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Friday, September 7, 2012

(Political?) Miscommunication cost lives...

Confusion about the new minimum wage law and tensions between workers and management lie behind the death of a Chinese mining boss in August.
The killing of Wu Shenzai on 4 August and the wounding of his two compatriots by Zambian mine workers demanding the implementation of the newly revised minimum wage were widely condemned throughout Zambia. Wu, a 50-year-old manager at Collum Coal Mine, died after mine workers crushed him with a trolley as he tried to flee underground to escape a wage riot in one of the most dramatic clashes yet between Chinese managers and their local employees. Mine workers had organised a protest at what they saw as delays by Collum in adopting a new revised minimum wage. In fact, the new law, which came into force on 4 July, applies only to domestic, shop and general workers. Union members are not affected as their pay is negotiated by collective bargaining with employers.
President Michael Sata's opponents lambasted his Patriotic Front government for the lack of a clear policy on labour relations with Chinese companies and the failure to deliver on the pre-election populist pledges that ushered the PF into power last September. The opposition is calling for the resignation of Labour and Social Security Minister Fackson Shamenda, whom they hold responsible for the mass confusion surrounding the revised minimum wage law.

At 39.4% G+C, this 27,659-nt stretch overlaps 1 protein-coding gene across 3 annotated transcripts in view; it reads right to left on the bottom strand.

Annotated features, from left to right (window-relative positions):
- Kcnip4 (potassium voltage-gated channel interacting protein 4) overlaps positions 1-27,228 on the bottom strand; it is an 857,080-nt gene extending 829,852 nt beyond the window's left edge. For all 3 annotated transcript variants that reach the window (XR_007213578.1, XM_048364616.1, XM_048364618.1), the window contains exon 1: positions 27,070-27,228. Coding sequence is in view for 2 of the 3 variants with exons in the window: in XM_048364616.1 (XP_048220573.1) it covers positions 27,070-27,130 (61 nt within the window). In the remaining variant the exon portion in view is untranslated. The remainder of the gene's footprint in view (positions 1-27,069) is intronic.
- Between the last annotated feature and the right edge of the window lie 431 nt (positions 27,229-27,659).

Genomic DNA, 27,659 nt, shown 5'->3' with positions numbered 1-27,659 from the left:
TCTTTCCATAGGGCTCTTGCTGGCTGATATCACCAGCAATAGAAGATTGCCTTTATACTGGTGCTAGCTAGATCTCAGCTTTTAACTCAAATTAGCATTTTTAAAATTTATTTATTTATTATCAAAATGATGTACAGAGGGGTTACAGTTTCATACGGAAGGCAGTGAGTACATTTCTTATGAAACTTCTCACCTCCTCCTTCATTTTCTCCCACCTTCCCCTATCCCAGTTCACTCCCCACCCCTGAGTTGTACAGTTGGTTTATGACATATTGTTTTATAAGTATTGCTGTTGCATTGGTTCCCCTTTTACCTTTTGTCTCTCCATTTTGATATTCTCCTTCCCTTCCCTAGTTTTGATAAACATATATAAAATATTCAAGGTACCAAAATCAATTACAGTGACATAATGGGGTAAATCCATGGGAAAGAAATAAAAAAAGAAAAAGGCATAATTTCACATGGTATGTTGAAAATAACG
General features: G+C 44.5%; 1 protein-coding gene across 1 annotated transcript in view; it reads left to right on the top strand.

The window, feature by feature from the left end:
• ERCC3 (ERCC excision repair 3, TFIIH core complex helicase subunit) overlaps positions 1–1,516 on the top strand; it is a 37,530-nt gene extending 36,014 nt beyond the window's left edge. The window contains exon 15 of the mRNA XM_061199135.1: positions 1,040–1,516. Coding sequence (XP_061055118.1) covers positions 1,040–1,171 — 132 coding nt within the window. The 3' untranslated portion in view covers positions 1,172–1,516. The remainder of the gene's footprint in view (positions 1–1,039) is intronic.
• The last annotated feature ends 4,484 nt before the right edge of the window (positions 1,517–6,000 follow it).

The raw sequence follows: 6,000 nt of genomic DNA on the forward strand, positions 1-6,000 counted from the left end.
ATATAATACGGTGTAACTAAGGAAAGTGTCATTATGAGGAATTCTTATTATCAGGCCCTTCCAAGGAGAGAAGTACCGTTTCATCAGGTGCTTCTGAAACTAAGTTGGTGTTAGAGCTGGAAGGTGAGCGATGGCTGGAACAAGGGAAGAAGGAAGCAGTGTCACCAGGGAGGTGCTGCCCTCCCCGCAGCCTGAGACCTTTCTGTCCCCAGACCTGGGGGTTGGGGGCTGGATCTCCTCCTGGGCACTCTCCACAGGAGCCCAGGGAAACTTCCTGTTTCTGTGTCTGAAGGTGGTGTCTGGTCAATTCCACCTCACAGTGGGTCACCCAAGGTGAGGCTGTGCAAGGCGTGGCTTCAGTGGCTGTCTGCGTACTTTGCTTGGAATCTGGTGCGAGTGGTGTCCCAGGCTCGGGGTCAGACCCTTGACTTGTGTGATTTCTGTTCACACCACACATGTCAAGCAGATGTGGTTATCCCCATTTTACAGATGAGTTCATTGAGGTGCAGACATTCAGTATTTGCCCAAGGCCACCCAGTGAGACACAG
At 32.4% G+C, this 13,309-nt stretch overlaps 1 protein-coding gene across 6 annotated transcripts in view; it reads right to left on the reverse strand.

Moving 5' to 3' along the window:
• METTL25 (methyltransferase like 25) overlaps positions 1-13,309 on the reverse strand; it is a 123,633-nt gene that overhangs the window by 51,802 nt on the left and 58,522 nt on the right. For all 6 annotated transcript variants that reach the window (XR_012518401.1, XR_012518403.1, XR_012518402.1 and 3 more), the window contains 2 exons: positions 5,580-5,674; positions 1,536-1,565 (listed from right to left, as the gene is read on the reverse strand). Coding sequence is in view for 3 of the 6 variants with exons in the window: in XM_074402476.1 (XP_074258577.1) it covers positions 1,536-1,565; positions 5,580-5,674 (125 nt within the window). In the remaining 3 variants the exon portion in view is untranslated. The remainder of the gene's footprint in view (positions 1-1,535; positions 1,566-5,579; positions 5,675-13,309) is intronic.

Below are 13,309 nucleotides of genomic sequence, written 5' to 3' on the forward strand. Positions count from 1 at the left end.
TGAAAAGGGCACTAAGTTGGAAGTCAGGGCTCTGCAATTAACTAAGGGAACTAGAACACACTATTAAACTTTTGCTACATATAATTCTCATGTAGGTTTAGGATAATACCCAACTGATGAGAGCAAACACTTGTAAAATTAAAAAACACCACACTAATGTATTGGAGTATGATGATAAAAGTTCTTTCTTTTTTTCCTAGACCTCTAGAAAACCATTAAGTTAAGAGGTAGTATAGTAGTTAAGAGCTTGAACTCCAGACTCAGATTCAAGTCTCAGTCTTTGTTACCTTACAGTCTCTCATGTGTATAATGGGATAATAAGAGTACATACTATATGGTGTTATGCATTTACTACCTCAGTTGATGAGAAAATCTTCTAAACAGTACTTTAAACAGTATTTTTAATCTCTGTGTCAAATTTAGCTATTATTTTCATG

Sata, also known as 'King Cobra', won last year's elections on a platform of holding foreign investors to account, improving the lives of workers and creating one million new jobs but is struggling to fulfil his manifesto. On 4 August, his public appearance at the Agriculture and Commercial Show, also graced by Zimbabwe's President Robert Mugabe, was rapidly curtailed after young protestors heckled and booed Sata, pursuing him around the stands, demanding jobs and more money in their pockets.